Quail hunting, quiet for decades, shows signs of making comeback But you need to do a little homework

OUTDOORS

December 06, 1992|By LONNY WEAVER

Quail hunting could be surprisingly good this year, making a bit of a comeback in areas that haven't seen much for decades.

Last year, for instance, I managed to stumble into coveys while rabbit hunting in Anne Arundel and Calvert counties, pheasant hunting in Carroll and Frederick counties and goose hunting in Kent and Talbot counties.

Even this past summer, when chuck hunting around Carroll County, I managed to come across bobwhites with unusual frequency in places that probably hadn't see them in decades.

Sure, there's been some decent quail shooting available throughout the Eastern Shore and southern Maryland, but except for a relative handful of devotees, it has been a bit of secret. Over the years I have done most of my bobwhite shooting in Kent County and at Millington Wildlife Management Area, which offers tough, but good quail hunting. I've also enjoyed great quail action near Charles Town, W.Va. This is a bird with what appears to be a renewed future.

From what old-time hunters have told me, it appears that the drop in quail popularity and numbers occurred about the time that pheasant numbers began to soar. I mark this at around the mid-1950s.

Changing farming methods and mild winters probably are why quail numbers are on the rise. Unlike pheasant and deer, the bobwhite seems to live on the edges or where one type of cover converges with another. Good spots are the seams between fields and fence rows, wood lots and swamps.

His needs are simple: feed and water and an area for resting, roosting and dusting, preferably clustered together. Bobwhites almost never venture far from thick growth, which affords protection from predators.

A fellow quail hunter recently told me: "Their diet is so diverse that trying to locate birds by concentrating on particular food sources is largely futile. Look for the proper neighborhood instead."

I've spent enough time looking for pheasants and quail to actually learn a thing or two over the course of 30-plus years. Forget the middle of cultivated or harvested fields or pastures; they won't be in heavy woods unless you chase them there. Nor will they be in tall grass -- it's too hard for them to see, walk and get quickly airborne.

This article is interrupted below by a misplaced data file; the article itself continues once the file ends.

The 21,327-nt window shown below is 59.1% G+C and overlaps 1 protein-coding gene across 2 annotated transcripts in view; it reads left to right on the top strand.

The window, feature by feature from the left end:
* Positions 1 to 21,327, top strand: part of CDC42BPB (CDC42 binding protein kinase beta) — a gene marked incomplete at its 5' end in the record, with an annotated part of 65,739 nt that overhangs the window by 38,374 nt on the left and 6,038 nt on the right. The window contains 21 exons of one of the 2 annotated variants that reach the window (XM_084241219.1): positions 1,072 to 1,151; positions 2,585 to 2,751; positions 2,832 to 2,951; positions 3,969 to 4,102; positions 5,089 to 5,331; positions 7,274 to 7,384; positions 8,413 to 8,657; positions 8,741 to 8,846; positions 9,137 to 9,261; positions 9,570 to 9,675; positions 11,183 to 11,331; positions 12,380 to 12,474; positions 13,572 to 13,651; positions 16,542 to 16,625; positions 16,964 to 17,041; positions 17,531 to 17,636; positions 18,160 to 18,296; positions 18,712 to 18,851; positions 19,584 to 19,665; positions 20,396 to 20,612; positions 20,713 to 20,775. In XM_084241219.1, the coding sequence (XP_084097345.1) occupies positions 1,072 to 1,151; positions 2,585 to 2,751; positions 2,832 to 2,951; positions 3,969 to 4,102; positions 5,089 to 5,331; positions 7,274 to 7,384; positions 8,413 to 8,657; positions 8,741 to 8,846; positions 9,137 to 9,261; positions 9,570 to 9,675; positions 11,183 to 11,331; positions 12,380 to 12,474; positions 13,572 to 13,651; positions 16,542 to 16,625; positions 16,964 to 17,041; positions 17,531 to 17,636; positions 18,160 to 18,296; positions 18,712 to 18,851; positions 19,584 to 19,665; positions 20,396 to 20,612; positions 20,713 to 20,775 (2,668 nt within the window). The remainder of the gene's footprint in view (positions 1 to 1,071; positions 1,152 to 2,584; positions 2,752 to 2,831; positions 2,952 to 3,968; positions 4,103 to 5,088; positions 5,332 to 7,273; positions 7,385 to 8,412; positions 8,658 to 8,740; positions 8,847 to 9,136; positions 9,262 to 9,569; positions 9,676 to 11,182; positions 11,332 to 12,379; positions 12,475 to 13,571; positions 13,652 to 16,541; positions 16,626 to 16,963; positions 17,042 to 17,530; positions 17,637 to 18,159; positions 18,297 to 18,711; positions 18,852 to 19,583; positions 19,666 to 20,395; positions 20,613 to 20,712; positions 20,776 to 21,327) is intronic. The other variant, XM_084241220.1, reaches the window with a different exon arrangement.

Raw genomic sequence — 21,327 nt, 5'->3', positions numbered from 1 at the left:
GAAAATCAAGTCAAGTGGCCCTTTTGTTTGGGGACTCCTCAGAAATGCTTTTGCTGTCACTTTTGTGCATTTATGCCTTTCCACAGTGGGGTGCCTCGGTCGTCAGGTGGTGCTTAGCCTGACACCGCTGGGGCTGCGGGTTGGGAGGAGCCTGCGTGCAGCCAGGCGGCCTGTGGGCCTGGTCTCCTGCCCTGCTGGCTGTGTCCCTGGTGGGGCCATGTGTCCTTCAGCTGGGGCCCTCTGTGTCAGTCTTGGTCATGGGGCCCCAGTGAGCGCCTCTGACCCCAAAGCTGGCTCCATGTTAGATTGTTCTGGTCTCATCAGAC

Of course, the classic way to hunt bobwhite is behind a stylish, aggressive English pointer. My friend, Gene Abelow, who operates the Foxy Pheasant Hunting Preserve near Charles Town, W.Va, favors German short-hairs, and they are death on birds.

I am usually fortunate enough to hunt behind a dog, but I am also proof that you can score well without one. The key is to work every cover slowly and completely.

Ordinarily, quail are most active a little after sunrise until late morning and from mid-afternoon until dusk. Heavy rain and very cold weather will delay activity until late morning. Generally, the

birds sit tighter when the ground is very wet.

Early deer results

Maryland hunters took 15,561 deer during last weekend's opening Saturday. This total was second only to the 17,834 recorded during 1989's first day. Last year's first-Saturday total was 12,582.

The hunt continues through Saturday, and Department of Natural Resources officials are expecting a harvest total near 50,000. This is the first two-week firearms deer season in modern Maryland history.

The highest opening-day harvest occurred in Allegany County when hunters checked in 1,565 white-tails. Carroll was one of five other counties recording first-day totals of 1,000 or more -- Washington, Frederick, Garrett, Kent and Carroll.

Carroll hunters had taken 1,271 white-tails by Wednesday. The largest that I know of belongs to Wayne Clarke of Sykesville, who checked an 11-point, 180-pound deer into Fish Maryland in Eldersburg on Monday.

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